The e-commerce industry in South Africa has experienced a boom since the start of the COVID-19 pandemic — and Black Friday was no exception….
So you’ve had the next big idea, or your startup’s been going along quietly for a little while. Now you’re ready to take it out into the big bad world. If you find yourself asking “Umm…what next?” you’re not alone.
If you’re in an emerging market like South Africa, knowing what to do next is getting easier, but it’s still not as easy as it might be in a more traditional market.
Sure there are a growing number of angel investors, venture capitalists, incubators and accelerators, but if you want to get their interest you really have to stand out. The way to do that is to constantly interrogate what you’re offering.
Here are a few questions you should be asking yourself before you pitch your baby.
1. Where do you fit?
The first question you have to ask yourself as an entrepreneur is where you fit into the system. If you don’t know your niche and who your potential competitors are, you don’t really know what your business is really about. Pitch to someone with industry knowledge without being able to answer that question and they’ll shoot you down in seconds.
2. What value do I bring to the equity?
You might be well versed in what your business’ equity is, but what about your own equity? You have to constantly ask yourself what you can bring to your business. The same is true for your partners. Everybody involved in the business has to bring value to it. If you’re unsure that someone’s bringing something worthwhile, ask them. If their answer stinks of bullshit, get rid of them.
3. Do I need an accelerator or an incubator?
So you feel like you’re ready to tell someone about your business, but you think you could still use a little refinement. That’s where accelerators and incubators come in.
Well both have value and your choice will depend largely at what stage your business is at.
If you walk into an incubator (obviously you can’t just walk in, you have to be offered a place) you can be confident that you’ll be there for a long time. They look for stable ventures, existing financials. At the very least, you’ll have to pay rent and maybe mentorship fees. Essentially they want to see you come out as a viable business, not least because it helps their reputation and will bring them more business.
Accelerators meanwhile are more interested in businesses in the ideas phase. They’re looking for innovative and disruptive ideas. Their goal is to get those businesses pitch ready with a little bit of seed capital.
They also tend to prefer teams to one man bands. That means they can help people build their corporate hierarchies and know their roles within a company for instance. The accelerator programme usually ends in a demo day to VCs.
What it boils down to is this: incubators are (largely) about mentorship, accelerators are about coaching. Mentorship speaks to management. Leadership comes through coaching.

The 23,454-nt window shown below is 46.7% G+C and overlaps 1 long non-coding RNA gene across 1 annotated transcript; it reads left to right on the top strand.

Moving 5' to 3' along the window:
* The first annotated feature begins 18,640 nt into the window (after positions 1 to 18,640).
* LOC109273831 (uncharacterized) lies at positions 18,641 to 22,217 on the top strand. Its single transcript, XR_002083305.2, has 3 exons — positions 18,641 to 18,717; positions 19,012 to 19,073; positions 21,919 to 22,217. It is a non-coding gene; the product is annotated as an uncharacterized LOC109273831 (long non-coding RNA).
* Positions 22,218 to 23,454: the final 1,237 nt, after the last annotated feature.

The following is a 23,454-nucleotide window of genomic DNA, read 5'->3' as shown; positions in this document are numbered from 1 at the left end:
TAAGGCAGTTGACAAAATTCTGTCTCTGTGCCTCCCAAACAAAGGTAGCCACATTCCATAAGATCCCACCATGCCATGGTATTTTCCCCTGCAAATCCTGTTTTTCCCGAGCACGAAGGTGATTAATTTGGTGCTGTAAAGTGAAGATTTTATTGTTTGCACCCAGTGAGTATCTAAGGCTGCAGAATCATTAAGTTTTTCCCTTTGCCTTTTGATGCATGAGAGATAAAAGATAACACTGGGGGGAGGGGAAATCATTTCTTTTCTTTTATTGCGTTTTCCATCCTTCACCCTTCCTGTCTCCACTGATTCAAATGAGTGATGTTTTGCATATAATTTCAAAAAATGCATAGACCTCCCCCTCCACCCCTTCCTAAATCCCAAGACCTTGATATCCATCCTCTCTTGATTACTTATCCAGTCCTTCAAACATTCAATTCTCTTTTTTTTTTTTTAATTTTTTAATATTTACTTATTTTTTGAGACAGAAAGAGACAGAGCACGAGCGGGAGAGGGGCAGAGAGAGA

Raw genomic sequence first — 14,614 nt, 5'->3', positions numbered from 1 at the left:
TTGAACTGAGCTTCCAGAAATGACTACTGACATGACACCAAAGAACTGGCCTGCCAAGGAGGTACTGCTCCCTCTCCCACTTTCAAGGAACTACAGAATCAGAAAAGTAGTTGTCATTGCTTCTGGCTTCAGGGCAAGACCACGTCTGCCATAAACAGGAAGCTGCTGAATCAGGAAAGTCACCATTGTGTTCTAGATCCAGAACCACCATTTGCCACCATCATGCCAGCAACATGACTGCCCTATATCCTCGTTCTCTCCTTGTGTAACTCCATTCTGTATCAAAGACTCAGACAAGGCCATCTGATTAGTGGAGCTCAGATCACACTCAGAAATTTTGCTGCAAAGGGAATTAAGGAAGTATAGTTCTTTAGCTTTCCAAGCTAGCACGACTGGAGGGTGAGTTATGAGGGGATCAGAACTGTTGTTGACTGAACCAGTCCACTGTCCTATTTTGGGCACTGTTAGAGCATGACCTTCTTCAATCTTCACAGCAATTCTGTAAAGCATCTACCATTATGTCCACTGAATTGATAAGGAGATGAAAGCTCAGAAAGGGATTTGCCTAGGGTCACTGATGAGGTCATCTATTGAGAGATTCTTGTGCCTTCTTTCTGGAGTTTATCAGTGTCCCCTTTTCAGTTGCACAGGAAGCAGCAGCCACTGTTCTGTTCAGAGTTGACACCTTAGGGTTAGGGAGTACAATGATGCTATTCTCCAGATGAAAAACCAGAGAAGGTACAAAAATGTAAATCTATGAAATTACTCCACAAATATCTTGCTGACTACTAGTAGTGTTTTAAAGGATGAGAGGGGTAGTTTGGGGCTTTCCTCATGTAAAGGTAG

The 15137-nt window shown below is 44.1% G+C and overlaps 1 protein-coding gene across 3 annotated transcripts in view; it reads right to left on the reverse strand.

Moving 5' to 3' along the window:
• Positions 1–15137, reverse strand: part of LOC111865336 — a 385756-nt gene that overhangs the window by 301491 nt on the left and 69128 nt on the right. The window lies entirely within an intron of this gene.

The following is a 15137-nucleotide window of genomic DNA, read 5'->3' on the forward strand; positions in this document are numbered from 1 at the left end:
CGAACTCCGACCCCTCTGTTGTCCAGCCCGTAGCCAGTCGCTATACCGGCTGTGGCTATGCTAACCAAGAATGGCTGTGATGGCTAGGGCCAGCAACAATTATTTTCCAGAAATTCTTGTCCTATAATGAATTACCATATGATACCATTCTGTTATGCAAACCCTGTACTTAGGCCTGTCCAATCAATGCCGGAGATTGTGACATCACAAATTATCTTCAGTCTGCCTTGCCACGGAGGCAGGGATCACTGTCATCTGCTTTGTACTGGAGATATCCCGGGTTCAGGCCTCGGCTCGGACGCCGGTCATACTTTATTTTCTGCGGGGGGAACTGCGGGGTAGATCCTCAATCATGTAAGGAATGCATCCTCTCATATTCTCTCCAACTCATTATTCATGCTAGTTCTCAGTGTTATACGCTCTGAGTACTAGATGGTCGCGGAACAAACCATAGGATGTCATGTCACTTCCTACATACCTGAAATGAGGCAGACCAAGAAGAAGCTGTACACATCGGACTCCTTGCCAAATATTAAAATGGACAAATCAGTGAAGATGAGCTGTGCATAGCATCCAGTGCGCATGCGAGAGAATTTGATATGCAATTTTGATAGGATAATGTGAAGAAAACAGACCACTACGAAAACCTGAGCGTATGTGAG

4. What am I really pitching for?
“If you think capital’s the only thing your business is missing”, says Marc Elias, the CEO of newly founded accelerator Seed Engine, “you’ve business has got big problems”.
You need partners who will invest in you and your business. If you’re just looking for money, get a loan.
5. When do I give up on contacting people?
Never. “We’re the most difficult people on earth to get hold of,” says Elias. You have to be persistent. Accelerators, Incubators, Angel Investors, and VCs all have a ton of people begging for their money and their time. Persistence means you’re more likely to stand out and be remembered.
6. What about an NDA?
This is your “big idea”, you want to make sure that anyone you tell about it doesn’t steal it right? Suddenly a non-disclosure agreement (NDA) seems tempting.
But an NDA can highlight a weakness in your idea says Elias. “Your secret is in our interest to keep quiet”.
You could also be closing doors by insisting on an NDA. Invenfin’s Alex Fraser puts it like this: “I’ve spoken to about 30 tyre recycling businesses over the last year or so. If I’d signed an NDA with one of them, I’d have been in breach of contract by speaking to the other 29.”
7. Who should I be pitching to?
Just as you have to understand the startup space you’re in, so you have to understand the VC space you’re pitching to.
Remember, VCs and Angel investors are entrepreneurs too. They’re all trying to stand out. Understand who they are, understand what their mandate is and you’ll understand which ones you should be pitching to.
Some VCs operating in a niche, bio-tech for instance, may suit you more than general ones.
8. Can I convey the gist of my pitch in one sentence?
A good idea is a simple idea. If you can condense your idea down to one sentence, you’re on the right track. The old cliché of the elevator pitch exists for a reason.
If you’re afraid of heights, think about how you’d fit the essence of your pitch into a tweet.